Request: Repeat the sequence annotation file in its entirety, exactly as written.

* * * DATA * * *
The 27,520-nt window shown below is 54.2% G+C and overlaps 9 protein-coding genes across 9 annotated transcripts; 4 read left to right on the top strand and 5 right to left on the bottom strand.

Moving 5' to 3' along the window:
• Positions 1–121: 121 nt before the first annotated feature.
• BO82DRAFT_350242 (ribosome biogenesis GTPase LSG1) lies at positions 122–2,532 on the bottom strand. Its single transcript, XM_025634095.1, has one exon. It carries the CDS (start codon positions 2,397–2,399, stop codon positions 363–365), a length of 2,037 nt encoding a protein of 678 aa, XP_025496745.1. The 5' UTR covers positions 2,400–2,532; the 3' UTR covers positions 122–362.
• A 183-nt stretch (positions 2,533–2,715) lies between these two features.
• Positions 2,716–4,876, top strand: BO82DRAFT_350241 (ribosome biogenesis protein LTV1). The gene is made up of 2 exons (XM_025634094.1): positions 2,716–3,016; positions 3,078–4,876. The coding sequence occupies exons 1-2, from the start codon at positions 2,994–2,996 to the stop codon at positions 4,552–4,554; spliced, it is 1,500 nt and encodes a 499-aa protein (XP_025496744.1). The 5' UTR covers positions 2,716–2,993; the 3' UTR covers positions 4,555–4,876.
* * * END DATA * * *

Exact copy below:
The 27,520-nt window shown below is 54.2% G+C and overlaps 9 protein-coding genes across 9 annotated transcripts; 4 read left to right on the top strand and 5 right to left on the bottom strand.

Moving 5' to 3' along the window:
• Positions 1–121: 121 nt before the first annotated feature.
• BO82DRAFT_350242 (ribosome biogenesis GTPase LSG1) lies at positions 122–2,532 on the bottom strand. Its single transcript, XM_025634095.1, has one exon. It carries the CDS (start codon positions 2,397–2,399, stop codon positions 363–365), a length of 2,037 nt encoding a protein of 678 aa, XP_025496745.1. The 5' UTR covers positions 2,400–2,532; the 3' UTR covers positions 122–362.
• A 183-nt stretch (positions 2,533–2,715) lies between these two features.
• Positions 2,716–4,876, top strand: BO82DRAFT_350241 (ribosome biogenesis protein LTV1). The gene is made up of 2 exons (XM_025634094.1): positions 2,716–3,016; positions 3,078–4,876. The coding sequence occupies exons 1-2, from the start codon at positions 2,994–2,996 to the stop codon at positions 4,552–4,554; spliced, it is 1,500 nt and encodes a 499-aa protein (XP_025496744.1). The 5' UTR covers positions 2,716–2,993; the 3' UTR covers positions 4,555–4,876.